LG Acquires Lighting Company ZKW, Plans to Develop Tech for Autonomous Cars
Self-driving cars need headlights too.
Korean tech giant LG has acquired Austrian automotive lighting company ZKW in a deal worth around $1.3 billion. Why would LG pay so much for a lighting supplier? Two words: autonomous cars.
ZKW is already a prominent automotive supplier. It was one of the first companies to launch matrix LED and laser headlights, an LG press release noted. But the Austrian firm's real value to LG is in the potential applications of its lighting technology for self-driving cars.
"LG and ZKW will focus on developing intelligent lighting solutions that display high-resolution information and warnings on roads collected from sensors, including autonomous driving cameras and automotive communications," according to LG.
Self-driving cars typically use a trio of sensors that includes cameras, radar, and lidar. While radar and lidar are just as effective in the dark, cameras do require an external light source in order to "see" their surroundings. This was tragically demonstrated recently when an Uber self-driving car collided with a pedestrian in the dark.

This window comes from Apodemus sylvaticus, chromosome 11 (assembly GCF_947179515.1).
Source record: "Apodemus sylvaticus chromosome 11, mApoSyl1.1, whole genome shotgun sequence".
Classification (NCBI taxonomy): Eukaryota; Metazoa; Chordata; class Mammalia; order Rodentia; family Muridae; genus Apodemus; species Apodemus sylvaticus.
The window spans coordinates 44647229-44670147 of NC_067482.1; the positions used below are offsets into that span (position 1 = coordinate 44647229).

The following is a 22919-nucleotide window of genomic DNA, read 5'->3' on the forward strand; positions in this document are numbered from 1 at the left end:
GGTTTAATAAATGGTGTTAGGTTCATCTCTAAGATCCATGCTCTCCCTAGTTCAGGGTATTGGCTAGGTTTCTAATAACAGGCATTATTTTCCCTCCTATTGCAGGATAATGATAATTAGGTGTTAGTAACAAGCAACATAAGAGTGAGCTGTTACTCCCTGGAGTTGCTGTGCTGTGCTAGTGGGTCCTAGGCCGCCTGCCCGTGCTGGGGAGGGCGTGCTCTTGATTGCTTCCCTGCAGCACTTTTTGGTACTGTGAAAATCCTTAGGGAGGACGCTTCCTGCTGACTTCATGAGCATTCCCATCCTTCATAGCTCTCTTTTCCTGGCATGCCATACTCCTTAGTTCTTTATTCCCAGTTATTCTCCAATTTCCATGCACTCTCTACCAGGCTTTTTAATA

While lidar supplier Velodyne said its sensors should have spotted the person, who later died of injuries from the collision, Amon Shashua, head of Intel's self-driving car program, said that conditions may have made it difficult for the car's computers to interpret images from its forward-looking camera. It's the latest manifestation of a debate over which self-driving car sensors are really the most important.
In 2016, Ford ran a self-driving car around its Arizona proving ground at night with no headlights. The car relied on lidar and 3-D maps of the route to orient itself. In contrast, Tesla doesn't believe autonomous cars need lidar. It plans to use only cameras and radar for its autonomous-driving systems. But it seems most likely that production self-driving cars will feature cameras, radar, and lidar, for the sake of redundancy.
- RELATEDLG Partnering With EyeSight Technologies on In-Car Gesture ControlBut will they improve on current gesture-control systems?READ NOW
- RELATEDWait, Who Even Asked for Self-Driving Cars in the First Place?Five years ago, autonomy wasn’t even a thing. Now it’s the only thing. Why?READ NOW
- RELATEDStartup Voyage Wants to Open Source Self-Driving Car SafetyIt will make safety procedures, materials, and test code available to the public.READ NOW
- RELATEDU.K. and Michigan Will Collaborate on Self-Driving Car RulesBoth governments are eager to promote autonomous cars.READ NOW
- RELATEDConnecticut May Be The Next State to Allow Self-Driving Car TestsThe state will allow testing in up to four towns or cities.READ NOW